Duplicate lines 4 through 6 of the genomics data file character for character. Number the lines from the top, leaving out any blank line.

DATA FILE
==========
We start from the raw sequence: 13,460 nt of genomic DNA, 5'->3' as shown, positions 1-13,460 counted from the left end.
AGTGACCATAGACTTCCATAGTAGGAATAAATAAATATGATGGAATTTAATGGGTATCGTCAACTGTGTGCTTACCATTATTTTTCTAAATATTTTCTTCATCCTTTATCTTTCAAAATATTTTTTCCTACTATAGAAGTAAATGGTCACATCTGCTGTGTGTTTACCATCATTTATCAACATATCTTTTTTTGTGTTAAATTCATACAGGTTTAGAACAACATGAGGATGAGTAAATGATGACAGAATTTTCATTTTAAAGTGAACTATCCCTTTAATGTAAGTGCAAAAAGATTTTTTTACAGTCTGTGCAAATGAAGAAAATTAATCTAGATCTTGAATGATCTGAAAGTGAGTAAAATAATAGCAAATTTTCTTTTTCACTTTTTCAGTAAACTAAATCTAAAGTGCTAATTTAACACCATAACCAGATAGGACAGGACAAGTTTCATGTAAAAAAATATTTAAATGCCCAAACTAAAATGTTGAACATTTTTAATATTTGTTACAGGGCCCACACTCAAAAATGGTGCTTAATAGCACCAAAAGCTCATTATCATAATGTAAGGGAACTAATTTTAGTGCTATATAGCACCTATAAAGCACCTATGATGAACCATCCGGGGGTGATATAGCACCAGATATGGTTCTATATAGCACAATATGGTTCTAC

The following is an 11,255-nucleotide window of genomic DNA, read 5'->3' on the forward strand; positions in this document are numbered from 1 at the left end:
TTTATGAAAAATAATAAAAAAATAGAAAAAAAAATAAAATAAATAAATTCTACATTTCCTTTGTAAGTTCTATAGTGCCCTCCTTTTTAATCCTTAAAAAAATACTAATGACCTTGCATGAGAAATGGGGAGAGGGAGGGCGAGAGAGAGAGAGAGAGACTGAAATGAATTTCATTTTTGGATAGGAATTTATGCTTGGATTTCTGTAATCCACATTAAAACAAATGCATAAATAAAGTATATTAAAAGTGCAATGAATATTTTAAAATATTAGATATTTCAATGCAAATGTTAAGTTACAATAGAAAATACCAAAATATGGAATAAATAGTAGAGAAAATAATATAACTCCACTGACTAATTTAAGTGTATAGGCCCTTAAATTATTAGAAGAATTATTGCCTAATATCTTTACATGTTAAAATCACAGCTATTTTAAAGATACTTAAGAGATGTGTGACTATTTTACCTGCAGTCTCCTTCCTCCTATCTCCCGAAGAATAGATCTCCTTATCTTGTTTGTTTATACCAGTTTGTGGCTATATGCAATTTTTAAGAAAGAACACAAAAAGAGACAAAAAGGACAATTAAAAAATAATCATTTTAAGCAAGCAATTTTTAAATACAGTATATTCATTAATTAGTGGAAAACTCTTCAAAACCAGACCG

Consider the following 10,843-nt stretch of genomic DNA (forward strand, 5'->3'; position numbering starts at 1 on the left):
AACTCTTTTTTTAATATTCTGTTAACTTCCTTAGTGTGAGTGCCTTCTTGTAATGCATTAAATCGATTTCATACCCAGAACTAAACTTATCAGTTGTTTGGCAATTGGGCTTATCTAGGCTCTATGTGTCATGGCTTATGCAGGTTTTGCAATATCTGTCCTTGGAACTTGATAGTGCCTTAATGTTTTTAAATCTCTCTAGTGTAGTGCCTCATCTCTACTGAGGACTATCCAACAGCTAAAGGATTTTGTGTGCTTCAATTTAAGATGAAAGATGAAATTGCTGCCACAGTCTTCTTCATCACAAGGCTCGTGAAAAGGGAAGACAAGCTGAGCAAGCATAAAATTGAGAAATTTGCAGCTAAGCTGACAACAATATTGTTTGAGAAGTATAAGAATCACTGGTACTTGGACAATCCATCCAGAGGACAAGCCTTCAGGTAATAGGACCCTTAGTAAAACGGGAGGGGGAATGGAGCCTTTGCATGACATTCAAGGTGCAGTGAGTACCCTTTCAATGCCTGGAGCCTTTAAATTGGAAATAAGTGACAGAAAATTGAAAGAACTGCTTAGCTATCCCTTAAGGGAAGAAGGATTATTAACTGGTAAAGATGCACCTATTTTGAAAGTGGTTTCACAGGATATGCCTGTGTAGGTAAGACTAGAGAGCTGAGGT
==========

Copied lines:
TTTATGAAAAATAATAAAAAAATAGAAAAAAAAATAAAATAAATAAATTCTACATTTCCTTTGTAAGTTCTATAGTGCCCTCCTTTTTAATCCTTAAAAAAATACTAATGACCTTGCATGAGAAATGGGGAGAGGGAGGGCGAGAGAGAGAGAGAGAGACTGAAATGAATTTCATTTTTGGATAGGAATTTATGCTTGGATTTCTGTAATCCACATTAAAACAAATGCATAAATAAAGTATATTAAAAGTGCAATGAATATTTTAAAATATTAGATATTTCAATGCAAATGTTAAGTTACAATAGAAAATACCAAAATATGGAATAAATAGTAGAGAAAATAATATAACTCCACTGACTAATTTAAGTGTATAGGCCCTTAAATTATTAGAAGAATTATTGCCTAATATCTTTACATGTTAAAATCACAGCTATTTTAAAGATACTTAAGAGATGTGTGACTATTTTACCTGCAGTCTCCTTCCTCCTATCTCCCGAAGAATAGATCTCCTTATCTTGTTTGTTTATACCAGTTTGTGGCTATATGCAATTTTTAAGAAAGAACACAAAAAGAGACAAAAAGGACAATTAAAAAATAATCATTTTAAGCAAGCAATTTTTAAATACAGTATATTCATTAATTAGTGGAAAACTCTTCAAAACCAGACCG

Consider the following 10,843-nt stretch of genomic DNA (forward strand, 5'->3'; position numbering starts at 1 on the left):
AACTCTTTTTTTAATATTCTGTTAACTTCCTTAGTGTGAGTGCCTTCTTGTAATGCATTAAATCGATTTCATACCCAGAACTAAACTTATCAGTTGTTTGGCAATTGGGCTTATCTAGGCTCTATGTGTCATGGCTTATGCAGGTTTTGCAATATCTGTCCTTGGAACTTGATAGTGCCTTAATGTTTTTAAATCTCTCTAGTGTAGTGCCTCATCTCTACTGAGGACTATCCAACAGCTAAAGGATTTTGTGTGCTTCAATTTAAGATGAAAGATGAAATTGCTGCCACAGTCTTCTTCATCACAAGGCTCGTGAAAAGGGAAGACAAGCTGAGCAAGCATAAAATTGAGAAATTTGCAGCTAAGCTGACAACAATATTGTTTGAGAAGTATAAGAATCACTGGTACTTGGACAATCCATCCAGAGGACAAGCCTTCAGGTAATAGGACCCTTAGTAAAACGGGAGGGGGAATGGAGCCTTTGCATGACATTCAAGGTGCAGTGAGTACCCTTTCAATGCCTGGAGCCTTTAAATTGGAAATAAGTGACAGAAAATTGAAAGAACTGCTTAGCTATCCCTTAAGGGAAGAAGGATTATTAACTGGTAAAGATGCACCTATTTTGAAAGTGGTTTCACAGGATATGCCTGTGTAGGTAAGACTAGAGAGCTGAGGT